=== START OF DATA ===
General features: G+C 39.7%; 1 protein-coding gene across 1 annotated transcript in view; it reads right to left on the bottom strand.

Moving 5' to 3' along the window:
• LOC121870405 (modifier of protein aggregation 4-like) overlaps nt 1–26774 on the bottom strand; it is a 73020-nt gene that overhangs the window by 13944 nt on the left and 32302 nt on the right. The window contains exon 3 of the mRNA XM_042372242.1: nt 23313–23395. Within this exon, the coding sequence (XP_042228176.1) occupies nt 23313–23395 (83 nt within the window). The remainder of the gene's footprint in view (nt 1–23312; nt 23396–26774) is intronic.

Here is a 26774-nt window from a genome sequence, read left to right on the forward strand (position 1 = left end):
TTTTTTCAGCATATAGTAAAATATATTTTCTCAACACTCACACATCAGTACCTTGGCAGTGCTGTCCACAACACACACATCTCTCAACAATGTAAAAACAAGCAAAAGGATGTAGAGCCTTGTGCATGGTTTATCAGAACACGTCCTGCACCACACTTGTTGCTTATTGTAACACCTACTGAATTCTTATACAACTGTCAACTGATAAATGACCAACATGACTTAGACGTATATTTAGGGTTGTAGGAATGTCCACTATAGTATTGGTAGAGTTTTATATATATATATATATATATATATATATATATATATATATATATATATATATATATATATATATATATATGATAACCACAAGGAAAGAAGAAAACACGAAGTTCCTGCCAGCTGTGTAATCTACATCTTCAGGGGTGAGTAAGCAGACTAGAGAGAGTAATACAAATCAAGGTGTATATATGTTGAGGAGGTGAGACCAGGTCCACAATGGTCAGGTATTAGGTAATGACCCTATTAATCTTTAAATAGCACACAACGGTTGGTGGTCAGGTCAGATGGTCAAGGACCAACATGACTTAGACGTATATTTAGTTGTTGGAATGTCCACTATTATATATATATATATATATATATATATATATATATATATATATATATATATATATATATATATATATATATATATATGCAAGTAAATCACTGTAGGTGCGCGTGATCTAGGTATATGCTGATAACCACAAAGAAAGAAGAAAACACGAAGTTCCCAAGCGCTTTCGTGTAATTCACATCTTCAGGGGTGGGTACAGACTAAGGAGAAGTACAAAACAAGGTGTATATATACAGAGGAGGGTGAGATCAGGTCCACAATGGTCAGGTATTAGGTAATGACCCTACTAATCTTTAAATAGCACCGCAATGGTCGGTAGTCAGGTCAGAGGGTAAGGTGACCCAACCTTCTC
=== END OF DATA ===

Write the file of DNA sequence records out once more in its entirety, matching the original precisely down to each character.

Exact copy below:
General features: G+C 39.7%; 1 protein-coding gene across 1 annotated transcript in view; it reads right to left on the bottom strand.

Moving 5' to 3' along the window:
• LOC121870405 (modifier of protein aggregation 4-like) overlaps nt 1–26774 on the bottom strand; it is a 73020-nt gene that overhangs the window by 13944 nt on the left and 32302 nt on the right. The window contains exon 3 of the mRNA XM_042372242.1: nt 23313–23395. Within this exon, the coding sequence (XP_042228176.1) occupies nt 23313–23395 (83 nt within the window). The remainder of the gene's footprint in view (nt 1–23312; nt 23396–26774) is intronic.

Here is a 26774-nt window from a genome sequence, read left to right on the forward strand (position 1 = left end):
TTTTTTCAGCATATAGTAAAATATATTTTCTCAACACTCACACATCAGTACCTTGGCAGTGCTGTCCACAACACACACATCTCTCAACAATGTAAAAACAAGCAAAAGGATGTAGAGCCTTGTGCATGGTTTATCAGAACACGTCCTGCACCACACTTGTTGCTTATTGTAACACCTACTGAATTCTTATACAACTGTCAACTGATAAATGACCAACATGACTTAGACGTATATTTAGGGTTGTAGGAATGTCCACTATAGTATTGGTAGAGTTTTATATATATATATATATATATATATATATATATATATATATATATATATATATATATATATATATATATATGATAACCACAAGGAAAGAAGAAAACACGAAGTTCCTGCCAGCTGTGTAATCTACATCTTCAGGGGTGAGTAAGCAGACTAGAGAGAGTAATACAAATCAAGGTGTATATATGTTGAGGAGGTGAGACCAGGTCCACAATGGTCAGGTATTAGGTAATGACCCTATTAATCTTTAAATAGCACACAACGGTTGGTGGTCAGGTCAGATGGTCAAGGACCAACATGACTTAGACGTATATTTAGTTGTTGGAATGTCCACTATTATATATATATATATATATATATATATATATATATATATATATATATATATATATATATATATATATATATATATATGCAAGTAAATCACTGTAGGTGCGCGTGATCTAGGTATATGCTGATAACCACAAAGAAAGAAGAAAACACGAAGTTCCCAAGCGCTTTCGTGTAATTCACATCTTCAGGGGTGGGTACAGACTAAGGAGAAGTACAAAACAAGGTGTATATATACAGAGGAGGGTGAGATCAGGTCCACAATGGTCAGGTATTAGGTAATGACCCTACTAATCTTTAAATAGCACCGCAATGGTCGGTAGTCAGGTCAGAGGGTAAGGTGACCCAACCTTCTC